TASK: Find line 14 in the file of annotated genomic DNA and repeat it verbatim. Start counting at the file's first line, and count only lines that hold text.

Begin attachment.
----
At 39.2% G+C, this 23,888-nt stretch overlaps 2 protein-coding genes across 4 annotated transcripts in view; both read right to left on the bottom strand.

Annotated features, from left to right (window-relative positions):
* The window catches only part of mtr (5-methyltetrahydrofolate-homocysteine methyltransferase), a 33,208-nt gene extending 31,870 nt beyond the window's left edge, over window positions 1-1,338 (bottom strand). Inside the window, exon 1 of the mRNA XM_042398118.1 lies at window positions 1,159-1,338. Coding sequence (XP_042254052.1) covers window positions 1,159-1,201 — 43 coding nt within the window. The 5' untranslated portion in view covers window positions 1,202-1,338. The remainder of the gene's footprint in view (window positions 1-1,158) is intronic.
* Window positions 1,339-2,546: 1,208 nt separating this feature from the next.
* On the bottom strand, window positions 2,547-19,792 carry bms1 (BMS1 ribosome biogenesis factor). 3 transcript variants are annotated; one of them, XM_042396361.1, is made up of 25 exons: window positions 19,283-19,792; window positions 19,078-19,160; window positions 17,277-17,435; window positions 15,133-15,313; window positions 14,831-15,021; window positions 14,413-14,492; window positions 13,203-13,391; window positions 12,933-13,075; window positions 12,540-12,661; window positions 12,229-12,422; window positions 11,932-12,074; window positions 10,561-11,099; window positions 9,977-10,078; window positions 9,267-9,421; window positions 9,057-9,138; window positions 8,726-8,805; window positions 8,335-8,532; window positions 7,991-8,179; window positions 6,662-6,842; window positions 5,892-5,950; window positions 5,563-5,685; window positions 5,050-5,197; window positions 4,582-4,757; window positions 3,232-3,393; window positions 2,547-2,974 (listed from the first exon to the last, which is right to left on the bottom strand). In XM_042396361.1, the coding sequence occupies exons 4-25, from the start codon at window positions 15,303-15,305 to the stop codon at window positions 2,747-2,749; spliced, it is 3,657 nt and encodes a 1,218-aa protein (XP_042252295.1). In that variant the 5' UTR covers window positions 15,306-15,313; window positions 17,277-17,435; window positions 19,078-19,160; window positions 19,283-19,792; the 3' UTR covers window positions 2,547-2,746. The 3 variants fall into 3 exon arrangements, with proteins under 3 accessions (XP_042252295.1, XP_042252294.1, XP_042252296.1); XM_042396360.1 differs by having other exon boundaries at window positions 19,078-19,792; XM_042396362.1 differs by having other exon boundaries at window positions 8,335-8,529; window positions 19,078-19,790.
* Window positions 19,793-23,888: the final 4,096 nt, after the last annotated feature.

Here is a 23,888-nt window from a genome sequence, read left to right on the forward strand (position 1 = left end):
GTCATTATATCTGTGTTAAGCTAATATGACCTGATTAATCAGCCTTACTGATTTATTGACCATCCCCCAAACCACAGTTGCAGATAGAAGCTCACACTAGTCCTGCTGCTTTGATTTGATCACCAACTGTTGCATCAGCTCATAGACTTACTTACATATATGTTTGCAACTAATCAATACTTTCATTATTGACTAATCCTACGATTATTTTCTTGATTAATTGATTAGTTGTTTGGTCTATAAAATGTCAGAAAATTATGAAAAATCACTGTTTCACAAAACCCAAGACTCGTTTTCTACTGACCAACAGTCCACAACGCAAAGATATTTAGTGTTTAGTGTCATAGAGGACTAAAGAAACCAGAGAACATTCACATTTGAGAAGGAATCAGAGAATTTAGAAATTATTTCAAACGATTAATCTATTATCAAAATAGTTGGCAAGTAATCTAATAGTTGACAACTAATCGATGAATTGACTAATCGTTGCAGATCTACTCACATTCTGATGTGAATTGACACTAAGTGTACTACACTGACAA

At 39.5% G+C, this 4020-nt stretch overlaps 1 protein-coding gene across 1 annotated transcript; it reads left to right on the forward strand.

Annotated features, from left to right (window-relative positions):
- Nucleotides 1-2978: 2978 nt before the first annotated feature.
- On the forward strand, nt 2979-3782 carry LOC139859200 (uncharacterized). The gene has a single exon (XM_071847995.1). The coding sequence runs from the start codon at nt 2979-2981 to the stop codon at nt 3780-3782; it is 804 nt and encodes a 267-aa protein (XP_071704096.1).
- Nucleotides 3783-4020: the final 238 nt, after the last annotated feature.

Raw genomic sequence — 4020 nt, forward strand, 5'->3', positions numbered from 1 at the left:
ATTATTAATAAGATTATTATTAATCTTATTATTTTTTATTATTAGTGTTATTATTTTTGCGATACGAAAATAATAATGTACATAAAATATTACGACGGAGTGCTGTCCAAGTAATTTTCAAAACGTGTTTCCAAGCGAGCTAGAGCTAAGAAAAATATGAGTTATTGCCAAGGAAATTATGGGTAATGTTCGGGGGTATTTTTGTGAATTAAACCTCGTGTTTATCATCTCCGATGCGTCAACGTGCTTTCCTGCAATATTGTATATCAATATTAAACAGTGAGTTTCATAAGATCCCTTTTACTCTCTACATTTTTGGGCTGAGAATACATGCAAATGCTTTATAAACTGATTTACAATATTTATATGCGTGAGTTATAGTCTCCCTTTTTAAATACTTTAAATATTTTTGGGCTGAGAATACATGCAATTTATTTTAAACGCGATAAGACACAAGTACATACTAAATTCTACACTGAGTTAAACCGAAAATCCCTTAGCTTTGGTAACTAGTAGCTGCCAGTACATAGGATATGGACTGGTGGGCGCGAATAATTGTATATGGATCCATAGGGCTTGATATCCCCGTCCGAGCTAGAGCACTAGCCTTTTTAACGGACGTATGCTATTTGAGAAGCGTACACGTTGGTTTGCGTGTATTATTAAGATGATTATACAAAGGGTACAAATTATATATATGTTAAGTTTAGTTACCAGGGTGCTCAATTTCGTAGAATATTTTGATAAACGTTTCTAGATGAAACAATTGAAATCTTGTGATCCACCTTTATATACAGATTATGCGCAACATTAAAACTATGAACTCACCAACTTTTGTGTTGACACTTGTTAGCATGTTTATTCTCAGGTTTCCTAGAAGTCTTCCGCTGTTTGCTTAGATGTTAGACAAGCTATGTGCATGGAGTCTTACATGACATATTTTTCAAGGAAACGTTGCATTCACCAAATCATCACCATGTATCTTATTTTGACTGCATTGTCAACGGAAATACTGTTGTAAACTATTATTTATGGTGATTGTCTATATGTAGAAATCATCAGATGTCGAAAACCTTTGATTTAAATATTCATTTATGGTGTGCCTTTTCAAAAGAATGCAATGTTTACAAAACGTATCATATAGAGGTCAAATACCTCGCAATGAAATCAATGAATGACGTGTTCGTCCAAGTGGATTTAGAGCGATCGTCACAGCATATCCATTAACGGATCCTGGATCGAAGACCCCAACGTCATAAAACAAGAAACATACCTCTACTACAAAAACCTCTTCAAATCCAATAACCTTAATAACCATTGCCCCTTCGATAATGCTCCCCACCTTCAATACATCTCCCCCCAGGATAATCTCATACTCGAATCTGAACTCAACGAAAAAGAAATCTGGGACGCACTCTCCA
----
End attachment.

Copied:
Raw genomic sequence — 4020 nt, forward strand, 5'->3', positions numbered from 1 at the left: